‘Mental Illness,’ ‘Lone Wolf,’ Unclear Motive: New York Times in Denial Over Islamist Terrorist Trend

‘Mental Illness,’ ‘Lone Wolf,’ Unclear Motive: New York Times in Denial Over Islamist Terrorist Trend

Ira Stoll

A taxi passes by in front of The New York Times head office, Feb. 7, 2013. Photo: Reuters / Carlo Allegri / File.

When is an Islamist terrorist attack not an Islamist terrorist attack?

When the newspaper reporting on it is the New York Times, which seems in denial, contorting itself to find possible alternative explanations.

“Mental Illness Eclipses Ideology as Motive Behind Bow-and-Arrow Killings,” is the headline over a print New York Times article about an attack in Norway. It reports, “The police said initially that they believed Mr. Brathen, 37, may have been motivated by Islamic extremism and that he had committed acts of terrorism. The authorities pointed to the randomness of the targets and Mr. Brathen’s conversion to Islam. But evidence uncovered since seems to undermine that conclusion. Mr. Tlili says that his first impression of Mr. Brathen, at the time a recent convert to Islam, suggested less a man motivated by religious fervor than one with deep personal troubles.”

This is a pattern with the New York Times. Earlier this year, when an adherent of the Nation of Islam launched an attack on police at the US Capitol, the Times reported, “Police have not categorized the incident as an act of domestic terrorism. A senior law enforcement official, who spoke anonymously to describe the active inquiry, said that, based on early evidence, investigators believed that Mr. Green was influenced by a combination of underlying mental health issues …”

Another Times article this week, about the killing of a member of Parliament, is similarly ostrich-like in its outlook. Under the print headline, “”With Man in Custody, Police Seek Motive in British Lawmaker’s Killing,” the Times reported, “The motive for targeting Mr. Amess, who was 69, was not clear.”

The Times article says, “The sudden and very public nature of the attack evoked memories of previous lone-wolf assaults that rattled Britain. Last year, an extremist stabbed pedestrians on a busy London street; and in 2019, a man went on a stabbing spree on London Bridge before being shot and killed by the police.” The Times describes these as lone wolves but that’s not really accurate. The “extremist” was Sudesh Mamoor Faraz Amman, who, an earlier Times article had acknowledged had posted online, “a photo that showed two guns and a knife on top of an Islamic flag, with the caption “Armed and ready April 3’ overlaid in Arabic.” And the 2019 London Bridge attack was perpetratd by Usman Khan, earlier described by the Times as “a 28-year-old Muslim man who had served eight years in prison for his involvement in a plot to bomb the London Stock Exchange.” The Islamic State claimed responsibility for a deadly 2017 London Bridge attack.

In the Amess case, the Times reports, “The motive for targeting Mr. Amess, who was 69, was not clear. A soft-spoken, well-liked backbencher in the House of Commons, he was known for his staunch support of Brexit and his advocacy for animal rights. A Catholic and social conservative, Mr. Amess was also a strong supporter of Israel and of an Iranian opposition group, Mujahedeen Khalq, or M.E.K., which campaigns for the overthrow of Iran’s government.”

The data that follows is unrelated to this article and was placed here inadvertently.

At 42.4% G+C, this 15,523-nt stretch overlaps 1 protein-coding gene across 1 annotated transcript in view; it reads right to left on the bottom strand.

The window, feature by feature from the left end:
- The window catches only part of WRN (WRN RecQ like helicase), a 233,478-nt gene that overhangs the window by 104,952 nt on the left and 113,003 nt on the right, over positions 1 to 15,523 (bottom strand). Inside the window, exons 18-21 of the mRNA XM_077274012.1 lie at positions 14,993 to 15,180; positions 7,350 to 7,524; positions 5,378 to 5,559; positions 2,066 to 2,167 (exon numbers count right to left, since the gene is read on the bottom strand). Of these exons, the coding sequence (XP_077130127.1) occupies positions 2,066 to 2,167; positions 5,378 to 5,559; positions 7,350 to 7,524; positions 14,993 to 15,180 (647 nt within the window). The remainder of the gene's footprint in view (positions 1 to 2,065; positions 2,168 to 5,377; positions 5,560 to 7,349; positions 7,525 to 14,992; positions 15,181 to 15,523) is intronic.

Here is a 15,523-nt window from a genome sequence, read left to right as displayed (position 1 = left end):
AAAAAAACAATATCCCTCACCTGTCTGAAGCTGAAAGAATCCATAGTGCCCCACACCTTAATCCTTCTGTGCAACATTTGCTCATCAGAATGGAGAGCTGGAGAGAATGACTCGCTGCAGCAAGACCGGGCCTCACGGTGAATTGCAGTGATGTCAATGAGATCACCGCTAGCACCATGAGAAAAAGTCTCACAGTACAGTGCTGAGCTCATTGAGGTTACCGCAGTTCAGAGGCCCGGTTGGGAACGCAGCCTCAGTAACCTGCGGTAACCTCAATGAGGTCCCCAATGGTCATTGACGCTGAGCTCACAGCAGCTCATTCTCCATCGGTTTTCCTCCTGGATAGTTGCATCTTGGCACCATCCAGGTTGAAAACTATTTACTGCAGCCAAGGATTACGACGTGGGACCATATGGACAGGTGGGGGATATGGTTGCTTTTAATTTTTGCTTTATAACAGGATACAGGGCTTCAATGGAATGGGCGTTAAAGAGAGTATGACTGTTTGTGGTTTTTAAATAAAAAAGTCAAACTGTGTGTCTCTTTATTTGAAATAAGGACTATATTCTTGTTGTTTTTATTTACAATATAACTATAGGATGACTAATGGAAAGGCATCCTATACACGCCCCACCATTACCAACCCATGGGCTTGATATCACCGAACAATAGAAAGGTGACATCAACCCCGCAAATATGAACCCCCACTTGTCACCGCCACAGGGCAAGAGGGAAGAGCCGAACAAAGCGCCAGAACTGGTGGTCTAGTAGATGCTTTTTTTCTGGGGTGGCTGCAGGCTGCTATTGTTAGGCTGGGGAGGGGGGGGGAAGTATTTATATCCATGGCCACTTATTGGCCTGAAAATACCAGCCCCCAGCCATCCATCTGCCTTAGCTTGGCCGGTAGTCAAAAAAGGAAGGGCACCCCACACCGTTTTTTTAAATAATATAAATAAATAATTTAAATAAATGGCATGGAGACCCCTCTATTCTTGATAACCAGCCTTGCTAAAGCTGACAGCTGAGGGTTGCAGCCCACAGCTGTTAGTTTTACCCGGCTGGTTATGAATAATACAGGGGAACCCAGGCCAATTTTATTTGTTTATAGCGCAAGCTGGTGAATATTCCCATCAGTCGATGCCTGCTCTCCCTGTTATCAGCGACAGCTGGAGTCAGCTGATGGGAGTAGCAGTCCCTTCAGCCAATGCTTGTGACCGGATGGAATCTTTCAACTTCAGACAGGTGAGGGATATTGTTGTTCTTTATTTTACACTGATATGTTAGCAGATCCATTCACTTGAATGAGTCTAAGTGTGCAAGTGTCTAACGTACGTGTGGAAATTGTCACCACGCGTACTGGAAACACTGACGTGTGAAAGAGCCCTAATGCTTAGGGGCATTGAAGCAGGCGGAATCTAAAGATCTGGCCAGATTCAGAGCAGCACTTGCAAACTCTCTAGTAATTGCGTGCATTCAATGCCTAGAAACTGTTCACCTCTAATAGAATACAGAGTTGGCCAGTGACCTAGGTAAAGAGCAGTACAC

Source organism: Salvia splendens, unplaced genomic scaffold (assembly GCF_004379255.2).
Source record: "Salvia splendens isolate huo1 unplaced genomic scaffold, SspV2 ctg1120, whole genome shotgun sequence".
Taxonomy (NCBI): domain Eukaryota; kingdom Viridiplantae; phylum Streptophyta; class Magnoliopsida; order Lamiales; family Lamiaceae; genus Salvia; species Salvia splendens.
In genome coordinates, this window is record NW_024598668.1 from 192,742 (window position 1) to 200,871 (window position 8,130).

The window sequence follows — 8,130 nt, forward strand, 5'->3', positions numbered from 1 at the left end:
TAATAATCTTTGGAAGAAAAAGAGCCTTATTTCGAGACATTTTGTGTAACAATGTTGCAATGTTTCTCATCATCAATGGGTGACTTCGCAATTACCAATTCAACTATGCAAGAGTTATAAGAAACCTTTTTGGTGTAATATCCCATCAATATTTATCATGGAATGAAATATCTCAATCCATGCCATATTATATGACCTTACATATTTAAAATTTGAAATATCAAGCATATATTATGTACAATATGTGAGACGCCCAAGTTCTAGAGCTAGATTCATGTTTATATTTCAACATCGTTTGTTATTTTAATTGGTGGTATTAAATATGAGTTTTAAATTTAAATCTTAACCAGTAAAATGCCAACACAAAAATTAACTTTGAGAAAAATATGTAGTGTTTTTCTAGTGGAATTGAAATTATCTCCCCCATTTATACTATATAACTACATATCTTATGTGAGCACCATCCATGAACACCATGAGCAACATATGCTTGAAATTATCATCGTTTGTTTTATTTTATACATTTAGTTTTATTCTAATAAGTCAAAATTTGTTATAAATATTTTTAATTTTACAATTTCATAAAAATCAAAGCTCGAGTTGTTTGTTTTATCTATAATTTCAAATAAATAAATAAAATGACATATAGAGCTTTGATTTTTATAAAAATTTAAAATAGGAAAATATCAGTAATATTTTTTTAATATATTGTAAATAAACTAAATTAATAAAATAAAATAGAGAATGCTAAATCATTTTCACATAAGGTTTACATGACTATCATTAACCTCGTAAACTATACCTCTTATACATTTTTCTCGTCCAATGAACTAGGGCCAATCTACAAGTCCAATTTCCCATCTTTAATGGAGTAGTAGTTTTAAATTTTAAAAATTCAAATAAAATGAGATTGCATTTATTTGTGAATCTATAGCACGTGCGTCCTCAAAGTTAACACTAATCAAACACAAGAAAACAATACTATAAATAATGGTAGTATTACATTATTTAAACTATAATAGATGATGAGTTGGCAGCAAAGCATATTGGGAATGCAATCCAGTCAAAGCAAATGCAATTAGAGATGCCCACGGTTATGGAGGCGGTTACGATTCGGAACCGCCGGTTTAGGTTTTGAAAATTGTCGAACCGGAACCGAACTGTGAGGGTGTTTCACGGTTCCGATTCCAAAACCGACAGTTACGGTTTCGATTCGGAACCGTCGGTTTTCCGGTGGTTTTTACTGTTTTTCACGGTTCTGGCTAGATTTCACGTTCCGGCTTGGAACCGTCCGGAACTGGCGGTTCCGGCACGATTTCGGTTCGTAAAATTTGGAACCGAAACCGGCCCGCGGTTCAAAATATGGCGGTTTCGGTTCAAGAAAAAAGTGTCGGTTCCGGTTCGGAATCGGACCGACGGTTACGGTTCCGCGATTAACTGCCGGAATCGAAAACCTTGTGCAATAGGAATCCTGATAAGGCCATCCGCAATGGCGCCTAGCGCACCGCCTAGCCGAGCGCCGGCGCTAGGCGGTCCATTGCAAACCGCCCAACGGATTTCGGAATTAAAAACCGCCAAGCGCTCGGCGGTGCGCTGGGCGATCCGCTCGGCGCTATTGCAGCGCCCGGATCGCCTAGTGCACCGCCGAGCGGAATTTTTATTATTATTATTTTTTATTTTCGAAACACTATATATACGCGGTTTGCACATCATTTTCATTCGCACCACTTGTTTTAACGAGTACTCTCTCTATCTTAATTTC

The assailant is identified as “Ali Harbi Ali,” and the Times notes the “BBC reported that several years ago, Mr. Ali had been referred to a government program known as Prevent, which aims to keep people from being drawn to extremist ideas on social media.” The Telegraph has reported that police and security services believe the motivation behind the attack may have been to “further the Islamist cause espoused by groups such as al-Qaeda, Islamic State and al-Shabab, which is active in Somalia.” A Wall Street Journal editorial described it as “the first assassination of a British political figure by an apparent Islamist that we can recall.” (The 1872 slaying of the Viceroy and Governor General of India, Lord Mayo; the 1937 assassination of the British District Commissioner for the Galilee, Lewis Andrews; the 1984 assassination of a British diplomat in Greece, Kenneth Whitty; and the 1984 assassination of the deputy high commissioner in Mumbai, Percy Norris, may qualify as precedents, depending on how one defines terms.)

Caution is certainly warranted and is good journalistic practice when it comes to ascribing motive in a developing news story. It can sometimes be difficult to judge whether the reluctance to use plain language about this pattern or to describe a particular case is the fault of the New York Times or of the local legal authorities. In these cases, though, other news outlets don’t share the Times’ reticence. Let me just say, too, that if the victim of this crime had been, heaven forbid, an American lawmaker from the Democratic party with strong Palestinian sympathies and the assailant had been, heaven forbid, a kippa-wearing Likud Party member, a recent convert to Lubavitcher hasidism, or even a conservative Christian white Trump supporter, the Times wouldn’t be chin-stroking about “underlying mental health issues,” “lone wolf,” and motive unclear.

Ira Stoll was managing editor of the Forward and North American editor of the Jerusalem Post. His media critique, a regular Algemeiner feature, can be found here.

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